I want to point out that radiation, like everything, is not good or bad without a particular dosage attached. As my awesome commenters pointed out, people would be a lot less afraid of radiation if the dosages made more sense – instead of Rads, or Curies, or Sieverts – I promote the use of Banana, or the Banana Equivalent Dose.

Each day, your average radiation intake is 100 bananas. The maximum permitted leakage at a nuclear power plant is 2500 bananas. A chest CT scan supplied a boatload of 70,000 bananas. To put it all in perspective, a lethal dose is 35 MILLION bananas – but someone living ten miles away from Three Mile Island received only 700 bananas. Here is an excellent chart by XKCD.

The whole point is to realize that we aren’t experts at EVERYTHING, and THAT’S OKAY! Occasionally we should respect the scientific experts in that field, or devote the requisite years in undergraduate, graduate, field, and post-graduate work in order to refute them.

Case in point: in the great evolution debate, creationists like Ken Ham often point out a handful of scientists who support the creation myth. But if you read any of those lists closely, you will notice how few of them are evolutionary biologists, some of the creationist lists accept anyone who has graduated from college (a low bar for any scientist).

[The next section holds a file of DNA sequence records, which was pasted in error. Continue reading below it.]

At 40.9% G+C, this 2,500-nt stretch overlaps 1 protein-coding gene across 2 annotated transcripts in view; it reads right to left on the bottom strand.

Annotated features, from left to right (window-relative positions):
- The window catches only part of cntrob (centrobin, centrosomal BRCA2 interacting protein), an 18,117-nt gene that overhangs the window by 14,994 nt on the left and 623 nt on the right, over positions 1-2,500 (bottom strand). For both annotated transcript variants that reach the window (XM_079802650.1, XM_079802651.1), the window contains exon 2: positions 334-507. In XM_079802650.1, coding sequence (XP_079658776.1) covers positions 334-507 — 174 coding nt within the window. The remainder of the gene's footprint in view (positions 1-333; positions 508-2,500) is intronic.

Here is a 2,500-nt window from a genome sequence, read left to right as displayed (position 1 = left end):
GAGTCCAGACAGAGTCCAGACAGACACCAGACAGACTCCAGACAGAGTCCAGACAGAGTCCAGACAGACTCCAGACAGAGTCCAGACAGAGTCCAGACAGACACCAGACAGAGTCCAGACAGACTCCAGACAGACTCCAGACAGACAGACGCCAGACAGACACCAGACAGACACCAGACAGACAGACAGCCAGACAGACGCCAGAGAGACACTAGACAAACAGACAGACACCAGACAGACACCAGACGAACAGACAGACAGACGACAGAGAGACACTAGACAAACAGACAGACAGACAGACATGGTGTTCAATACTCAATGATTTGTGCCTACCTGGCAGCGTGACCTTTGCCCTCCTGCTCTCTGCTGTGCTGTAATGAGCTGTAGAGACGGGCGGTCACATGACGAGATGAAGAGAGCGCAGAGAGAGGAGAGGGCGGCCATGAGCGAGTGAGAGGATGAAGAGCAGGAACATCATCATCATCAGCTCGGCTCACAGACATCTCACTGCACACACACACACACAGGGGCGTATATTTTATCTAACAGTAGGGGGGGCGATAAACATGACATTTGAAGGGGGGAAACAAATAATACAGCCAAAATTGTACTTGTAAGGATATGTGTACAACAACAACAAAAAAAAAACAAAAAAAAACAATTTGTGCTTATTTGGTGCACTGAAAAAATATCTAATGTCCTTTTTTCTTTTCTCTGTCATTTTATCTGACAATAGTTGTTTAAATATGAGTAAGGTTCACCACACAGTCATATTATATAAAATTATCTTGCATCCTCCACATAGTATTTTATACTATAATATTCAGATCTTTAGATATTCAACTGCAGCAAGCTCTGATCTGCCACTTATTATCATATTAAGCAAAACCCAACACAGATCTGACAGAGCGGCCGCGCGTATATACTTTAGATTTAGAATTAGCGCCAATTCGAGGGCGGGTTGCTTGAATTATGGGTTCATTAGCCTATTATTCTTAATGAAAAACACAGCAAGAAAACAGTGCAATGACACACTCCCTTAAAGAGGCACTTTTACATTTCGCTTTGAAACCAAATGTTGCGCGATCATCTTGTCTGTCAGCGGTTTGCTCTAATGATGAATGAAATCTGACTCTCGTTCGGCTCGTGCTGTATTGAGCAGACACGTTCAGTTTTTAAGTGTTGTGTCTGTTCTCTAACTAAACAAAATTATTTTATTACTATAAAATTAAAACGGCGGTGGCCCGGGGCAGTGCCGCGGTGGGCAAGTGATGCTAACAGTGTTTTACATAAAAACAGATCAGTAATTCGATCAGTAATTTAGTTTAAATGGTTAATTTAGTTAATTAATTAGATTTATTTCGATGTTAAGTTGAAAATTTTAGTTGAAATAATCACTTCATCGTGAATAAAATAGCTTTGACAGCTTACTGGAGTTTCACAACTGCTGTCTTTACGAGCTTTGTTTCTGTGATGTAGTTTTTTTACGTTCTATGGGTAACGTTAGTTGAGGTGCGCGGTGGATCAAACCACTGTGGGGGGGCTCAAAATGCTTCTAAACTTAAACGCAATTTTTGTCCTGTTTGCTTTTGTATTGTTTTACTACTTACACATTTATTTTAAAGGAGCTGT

To point out how ridiculous these lists are, the National Center for Science Education put out a similiar call only for PhD scientists that support evolution, and who are also named Steve. Even though “Steves” only make up 1% of scientists, their list is vastly more impressive than any of the others. Science isn’t a popularity contest, but even if it were – pseudoscientists would lose anyway.

↓ Transcript
Are you still angry about our argument?
I'm reading one of your old articles about how to spot bad science. -Especially how speaking outside one's expertise is a red flag. Sound familiar? Tell me then, -how does a radioisotope thermoelectric generator work?
I know what isotope means.

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